Concept

Summary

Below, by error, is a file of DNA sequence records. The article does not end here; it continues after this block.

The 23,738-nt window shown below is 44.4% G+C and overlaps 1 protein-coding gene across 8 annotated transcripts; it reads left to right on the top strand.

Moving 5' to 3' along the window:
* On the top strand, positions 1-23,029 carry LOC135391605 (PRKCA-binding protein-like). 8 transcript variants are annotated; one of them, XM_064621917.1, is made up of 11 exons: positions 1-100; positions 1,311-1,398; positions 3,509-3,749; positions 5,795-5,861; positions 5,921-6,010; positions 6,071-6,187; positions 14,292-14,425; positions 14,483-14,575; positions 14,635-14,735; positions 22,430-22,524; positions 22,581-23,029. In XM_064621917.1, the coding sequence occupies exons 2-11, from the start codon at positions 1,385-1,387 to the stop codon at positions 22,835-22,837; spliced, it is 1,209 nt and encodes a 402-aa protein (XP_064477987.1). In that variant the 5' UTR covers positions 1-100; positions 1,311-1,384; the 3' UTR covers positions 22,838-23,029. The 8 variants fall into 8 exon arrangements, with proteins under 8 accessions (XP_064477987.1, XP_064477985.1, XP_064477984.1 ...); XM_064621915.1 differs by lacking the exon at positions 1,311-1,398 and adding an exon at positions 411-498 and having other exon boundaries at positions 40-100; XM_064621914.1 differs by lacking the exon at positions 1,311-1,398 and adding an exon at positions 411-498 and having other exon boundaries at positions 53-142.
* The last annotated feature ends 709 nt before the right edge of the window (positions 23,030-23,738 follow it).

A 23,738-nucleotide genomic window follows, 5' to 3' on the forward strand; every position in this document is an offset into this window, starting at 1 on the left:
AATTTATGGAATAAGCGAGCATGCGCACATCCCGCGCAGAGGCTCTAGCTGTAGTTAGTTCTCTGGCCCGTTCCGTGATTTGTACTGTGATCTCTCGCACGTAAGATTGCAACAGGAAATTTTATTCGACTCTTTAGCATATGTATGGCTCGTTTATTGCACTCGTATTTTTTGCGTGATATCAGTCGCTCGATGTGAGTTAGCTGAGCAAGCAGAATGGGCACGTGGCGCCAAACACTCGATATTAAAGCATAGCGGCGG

In number theory, given a prime number p, the p-adic numbers form an extension of the rational numbers which is distinct from the real numbers, though with some similar properties; p-adic numbers can be written in a form similar to (possibly infinite) decimals, but with digits based on a prime number p rather than ten, and extending (possibly infinitely) to the left rather than to the right. Formally, given a prime number p, a p-adic number can be defined as a series :s=\sum_{i=k}^\infty a_i p^i = a_k p^k + a_{k+1} p^{k+1} + a_{k+2} p^{k+2} + \cdots where k is an integer (possibly negative), and each a_i is a integer such that 0\le a_i < p. A p-adic integer is a p-adic number such that k\ge 0. In general the series that represents a p-adic number is not convergent in the usual sense, but it is convergent
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